A new Texas A&M study has found that the Castle Doctrine – on which Florida's controversial "Stand Your Ground" law is based – does not deter crime and, in fact, increases the murder rate.
“This study provides further evidence that ‘stand-your-ground’ legislation does more harm than good,” NAACP President and CEO Benjamin Todd Jealous said in a statement. “Too often these laws provide cover for vigilantes and hate groups who choose to take the law into their own hands. They have led to an increase in homicides, and people of color seem to always get caught in the crossfire.”
The study finds that these laws increase murder and manslaughter by a statistically significant seven to nine percent. The study also finds that they have no “meaningful deterrence” on theft-related crimes.
The killing of Florida teen Trayvon Martin by neighborhood watch volunteer George Zimmerman in late February launched thousands of arguments about Castle Doctrine laws, which allow a person to use lethal force against an intruder in certain situations, provided they have a reasonable fear of death or serious bodily harm. Lawmakers in several states, including Texas, have debated revising their own self-defense laws.
"We found a seven to nine percent increase in homicides," says one of the study's authors, associate economics professor Mark Hoekstra. "That's significant. That's robust. We did comparisons in a bunch of different ways. We compared states that adopt (the law) to states that don't adopt. It doesn't matter if you control for things like policing or levels of incarceration. You can compare to only other states in the same region. It doesn't matter. At the end of the day, Castle Doctrine increased homicides by seven to nine percent."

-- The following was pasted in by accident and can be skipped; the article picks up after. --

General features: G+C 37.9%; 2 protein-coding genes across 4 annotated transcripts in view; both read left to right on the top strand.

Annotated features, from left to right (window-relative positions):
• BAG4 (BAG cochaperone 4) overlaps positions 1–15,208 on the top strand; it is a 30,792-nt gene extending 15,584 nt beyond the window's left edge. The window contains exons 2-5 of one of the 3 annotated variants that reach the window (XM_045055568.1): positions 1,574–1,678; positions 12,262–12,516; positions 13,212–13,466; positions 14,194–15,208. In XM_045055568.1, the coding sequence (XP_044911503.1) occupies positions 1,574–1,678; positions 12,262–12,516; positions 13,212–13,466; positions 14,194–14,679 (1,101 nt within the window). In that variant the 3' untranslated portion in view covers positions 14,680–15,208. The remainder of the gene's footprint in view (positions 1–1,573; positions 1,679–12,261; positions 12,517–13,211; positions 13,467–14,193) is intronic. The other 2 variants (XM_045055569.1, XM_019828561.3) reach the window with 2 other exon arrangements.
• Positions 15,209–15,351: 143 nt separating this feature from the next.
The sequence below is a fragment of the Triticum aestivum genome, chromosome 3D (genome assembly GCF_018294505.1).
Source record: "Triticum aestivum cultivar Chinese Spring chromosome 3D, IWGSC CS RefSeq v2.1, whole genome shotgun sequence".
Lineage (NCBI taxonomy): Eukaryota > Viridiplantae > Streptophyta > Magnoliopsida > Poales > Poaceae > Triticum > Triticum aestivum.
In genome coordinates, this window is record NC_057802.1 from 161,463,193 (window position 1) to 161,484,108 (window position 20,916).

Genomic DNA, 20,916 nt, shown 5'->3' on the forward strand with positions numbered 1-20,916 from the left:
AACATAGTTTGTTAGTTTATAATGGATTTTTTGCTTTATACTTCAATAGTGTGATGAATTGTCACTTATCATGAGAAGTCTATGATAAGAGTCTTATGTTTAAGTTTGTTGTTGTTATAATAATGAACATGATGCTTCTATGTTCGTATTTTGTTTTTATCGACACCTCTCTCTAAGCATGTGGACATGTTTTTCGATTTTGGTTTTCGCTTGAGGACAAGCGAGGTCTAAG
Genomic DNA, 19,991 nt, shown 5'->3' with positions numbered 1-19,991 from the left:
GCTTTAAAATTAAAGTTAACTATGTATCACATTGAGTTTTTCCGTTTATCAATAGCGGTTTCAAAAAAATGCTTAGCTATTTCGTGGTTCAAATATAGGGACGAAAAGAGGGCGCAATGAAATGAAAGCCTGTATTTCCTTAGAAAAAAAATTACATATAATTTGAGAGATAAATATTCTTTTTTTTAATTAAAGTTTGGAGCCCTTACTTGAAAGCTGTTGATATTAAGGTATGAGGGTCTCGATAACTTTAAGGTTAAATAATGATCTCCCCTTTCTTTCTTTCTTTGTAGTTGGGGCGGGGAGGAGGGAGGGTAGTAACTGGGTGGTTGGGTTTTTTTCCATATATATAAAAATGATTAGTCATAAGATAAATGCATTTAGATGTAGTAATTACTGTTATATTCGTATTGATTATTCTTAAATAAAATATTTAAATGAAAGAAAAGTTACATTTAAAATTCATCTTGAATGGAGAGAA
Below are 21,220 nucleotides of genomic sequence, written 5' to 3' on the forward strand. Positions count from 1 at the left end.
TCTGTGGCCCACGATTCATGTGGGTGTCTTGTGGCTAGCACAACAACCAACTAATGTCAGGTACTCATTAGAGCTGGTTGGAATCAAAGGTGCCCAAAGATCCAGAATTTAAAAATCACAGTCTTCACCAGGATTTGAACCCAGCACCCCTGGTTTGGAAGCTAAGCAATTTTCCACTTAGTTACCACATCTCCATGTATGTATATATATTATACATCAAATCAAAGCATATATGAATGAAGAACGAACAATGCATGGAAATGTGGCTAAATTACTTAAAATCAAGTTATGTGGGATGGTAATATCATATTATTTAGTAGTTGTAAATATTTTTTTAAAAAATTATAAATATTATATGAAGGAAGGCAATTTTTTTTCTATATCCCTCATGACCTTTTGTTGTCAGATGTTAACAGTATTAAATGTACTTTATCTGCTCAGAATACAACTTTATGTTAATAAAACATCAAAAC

Hoekstra and his co-author, grad student Chen Cheng, looked at 23 states where Castle Doctrine laws exist and found evidence that the Castle Doctrine increases justifiable homicides committed by civilians by anywhere from 17 to 50 percent. The reality is that justifiable homicide is narrowly defined and exceedingly rare: according to the FBI, a killing can only be classified that way when someone kills another person who's committing a felony. Fewer than 200 deaths are classified that way each year.
Instead, the study found that the Castle Doctrine increases total homicides, including murder and non-negligent homicide, by 500 to 700 additional deaths per year. Hoekstra says they see three distinct possibilities that might account for the increase.
"One theory is that these are in some sense legitimate self-defense killings that just don't meet the strict definition of justifiable homicide," he said. "On the other hand, it could be that the increase in homicide is due to criminals escalating. So one possible response to the Castle Doctrine is for criminals to carry and use guns more frequently, for example. We could be picking up the effect of that. The third possibly is that otherwise non-lethal conflicts turn deadly because of Castle Doctrine. It's really, really difficult to distinguish between those three possibilities."
In 2005, Florida became the first state to legally expand self-defense protections by removing the duty to retreat before using lethal force outside one’s own home, as well as by adding other provisions that address civil liability and a “presumption of reasonable fear” when acting in self-defense. Twenty-two other states have passed similar laws, though some are more restrictive than others.
The term “Castle Doctrine” comes from the English common law principle that people have no duty to retreat before using lethal force in self-defense when in their own home, or castle. The purpose of the laws is to help victims better protect themselves against violent crime.